In my last blog entry I talked about the challenges that we all face in 2009. Now comes word that the U.S. is in the middle of the worst loss of jobs in more than 60 years - and as companies large and small are having to adjust to our worsening economy, Boeing is not immune.
As I’m sure you’ve heard, we’re taking the tough step of reducing Boeing Commercial Airplanes employment by about 4,500 positions in 2009. This will bring BCA employment to around 63,500 jobs – which is about where we were at the beginning of last year. Most of the job reductions will be right here in the Seattle area and in Washington state, and will take place during the second quarter.
You don’t need any more proof than this that we’re challenged right now with a very difficult business climate. As our Commercial Airplanes CEO Scott Carson put it, we’re doing this in order to make sure we remain well positioned and are able to control costs under the current economic conditions.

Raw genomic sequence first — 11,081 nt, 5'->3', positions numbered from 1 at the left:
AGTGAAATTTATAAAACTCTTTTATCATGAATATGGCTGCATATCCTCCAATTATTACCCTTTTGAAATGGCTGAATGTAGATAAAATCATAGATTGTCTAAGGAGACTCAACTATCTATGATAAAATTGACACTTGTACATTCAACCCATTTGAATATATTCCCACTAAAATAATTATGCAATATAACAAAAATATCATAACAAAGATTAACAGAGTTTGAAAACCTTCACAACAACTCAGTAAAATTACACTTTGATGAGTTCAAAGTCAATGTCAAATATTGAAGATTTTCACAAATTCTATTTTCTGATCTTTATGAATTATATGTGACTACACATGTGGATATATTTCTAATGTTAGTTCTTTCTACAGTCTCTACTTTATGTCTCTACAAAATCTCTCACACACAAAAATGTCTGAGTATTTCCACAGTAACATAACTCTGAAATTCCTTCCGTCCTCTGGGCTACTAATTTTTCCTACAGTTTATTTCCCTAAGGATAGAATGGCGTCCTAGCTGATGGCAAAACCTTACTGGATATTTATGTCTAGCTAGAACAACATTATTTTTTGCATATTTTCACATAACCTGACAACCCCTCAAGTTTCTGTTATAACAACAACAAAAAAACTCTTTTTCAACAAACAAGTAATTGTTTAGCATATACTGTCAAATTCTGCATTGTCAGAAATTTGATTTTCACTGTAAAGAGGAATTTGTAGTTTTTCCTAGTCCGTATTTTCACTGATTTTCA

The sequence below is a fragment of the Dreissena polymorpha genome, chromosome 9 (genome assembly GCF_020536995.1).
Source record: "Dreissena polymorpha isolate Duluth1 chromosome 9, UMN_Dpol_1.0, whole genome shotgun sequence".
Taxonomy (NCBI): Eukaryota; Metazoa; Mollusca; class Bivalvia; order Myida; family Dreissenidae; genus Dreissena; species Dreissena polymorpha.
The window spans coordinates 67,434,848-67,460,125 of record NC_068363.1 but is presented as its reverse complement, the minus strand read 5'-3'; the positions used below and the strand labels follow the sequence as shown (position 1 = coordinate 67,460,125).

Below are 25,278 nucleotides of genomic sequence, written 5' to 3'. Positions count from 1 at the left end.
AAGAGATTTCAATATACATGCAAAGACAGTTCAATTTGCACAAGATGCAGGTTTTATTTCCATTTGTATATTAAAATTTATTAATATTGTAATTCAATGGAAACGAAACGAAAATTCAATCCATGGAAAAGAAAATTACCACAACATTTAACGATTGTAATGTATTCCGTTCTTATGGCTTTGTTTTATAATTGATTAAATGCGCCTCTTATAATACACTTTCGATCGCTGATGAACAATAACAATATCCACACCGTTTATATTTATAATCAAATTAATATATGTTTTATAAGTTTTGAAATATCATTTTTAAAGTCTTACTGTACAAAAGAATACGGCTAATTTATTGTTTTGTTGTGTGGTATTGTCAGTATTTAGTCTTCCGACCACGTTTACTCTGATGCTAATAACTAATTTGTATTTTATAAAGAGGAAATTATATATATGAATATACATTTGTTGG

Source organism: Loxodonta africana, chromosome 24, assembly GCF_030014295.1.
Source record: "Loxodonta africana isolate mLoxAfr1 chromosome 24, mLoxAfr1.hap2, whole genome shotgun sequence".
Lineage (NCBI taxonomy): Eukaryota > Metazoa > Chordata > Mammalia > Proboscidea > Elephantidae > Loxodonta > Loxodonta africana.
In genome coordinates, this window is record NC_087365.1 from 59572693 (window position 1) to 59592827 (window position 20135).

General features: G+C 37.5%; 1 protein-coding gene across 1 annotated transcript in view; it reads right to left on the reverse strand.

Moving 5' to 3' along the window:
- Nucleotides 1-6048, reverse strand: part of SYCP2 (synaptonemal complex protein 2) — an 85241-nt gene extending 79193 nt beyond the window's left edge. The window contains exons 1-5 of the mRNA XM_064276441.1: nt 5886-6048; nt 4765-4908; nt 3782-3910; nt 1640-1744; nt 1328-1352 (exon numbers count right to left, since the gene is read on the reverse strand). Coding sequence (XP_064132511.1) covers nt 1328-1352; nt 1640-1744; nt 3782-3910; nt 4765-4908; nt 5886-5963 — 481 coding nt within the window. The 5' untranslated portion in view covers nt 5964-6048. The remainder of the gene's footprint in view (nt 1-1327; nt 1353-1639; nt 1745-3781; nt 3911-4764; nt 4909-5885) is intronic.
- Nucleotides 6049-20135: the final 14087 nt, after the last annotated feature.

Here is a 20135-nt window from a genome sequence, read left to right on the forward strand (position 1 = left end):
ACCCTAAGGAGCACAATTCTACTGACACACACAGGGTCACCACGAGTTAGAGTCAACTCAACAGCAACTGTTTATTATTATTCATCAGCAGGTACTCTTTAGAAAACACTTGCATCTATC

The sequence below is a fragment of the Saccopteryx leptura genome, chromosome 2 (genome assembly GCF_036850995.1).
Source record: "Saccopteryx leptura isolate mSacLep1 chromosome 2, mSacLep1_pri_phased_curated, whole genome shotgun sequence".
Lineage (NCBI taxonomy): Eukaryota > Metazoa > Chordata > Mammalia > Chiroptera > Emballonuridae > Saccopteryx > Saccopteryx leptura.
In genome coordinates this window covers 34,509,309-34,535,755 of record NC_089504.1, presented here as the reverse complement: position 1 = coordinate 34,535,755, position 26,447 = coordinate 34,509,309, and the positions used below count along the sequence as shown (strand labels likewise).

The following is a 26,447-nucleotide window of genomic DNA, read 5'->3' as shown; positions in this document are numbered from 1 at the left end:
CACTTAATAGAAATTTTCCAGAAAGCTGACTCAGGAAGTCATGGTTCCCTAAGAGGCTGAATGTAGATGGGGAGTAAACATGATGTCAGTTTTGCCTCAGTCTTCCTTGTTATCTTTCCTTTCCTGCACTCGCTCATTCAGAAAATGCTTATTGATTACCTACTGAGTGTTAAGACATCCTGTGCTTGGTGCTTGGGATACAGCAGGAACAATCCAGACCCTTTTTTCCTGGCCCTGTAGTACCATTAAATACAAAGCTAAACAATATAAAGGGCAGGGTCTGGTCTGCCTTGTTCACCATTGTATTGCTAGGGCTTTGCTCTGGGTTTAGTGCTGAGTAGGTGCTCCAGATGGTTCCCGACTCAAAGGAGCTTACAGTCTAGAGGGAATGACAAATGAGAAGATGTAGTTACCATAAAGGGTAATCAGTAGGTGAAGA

777 final assembly under way in Everett last month.
I started at Boeing in 1981 – just before what turned out to be one of the biggest downturns we’ve seen in this industry. I’ll never forget going through the process of watching many friends and colleagues - some who’d just started working at Boeing, and many with whom I’d developed strong relationships in the work environment – having to change jobs or go on to other things outside the company. It makes a strong impression on you.
The job reductions will mainly be in areas not associated with airplane production. But that doesn’t make it any less painful. I’ve gone through a number of these cycles in our business, and it’s difficult for everyone associated with Boeing.
We’ve tried as best we can to maintain as stable an employment environment as possible. Ultimately, our success as a business is the best recipe for continued and stable employment. But there are things that we just can’t control, and one of those is the difficult time we find ourselves in during the global economic slowdown.
As we continue, the same fundamentals remain. We need to deliver on our airplanes backlog. We have to continue to be more productive. And we need to continue to make progress on our development programs.
The job reduction is a step we have to make in order to meet those goals, remain competitive, and adapt to the uncertainties in the marketplace. We’re facing fierce competition. As Scott Carson pointed out to employees, we’re not in this industry alone. Our competition is not standing still, and neither can we.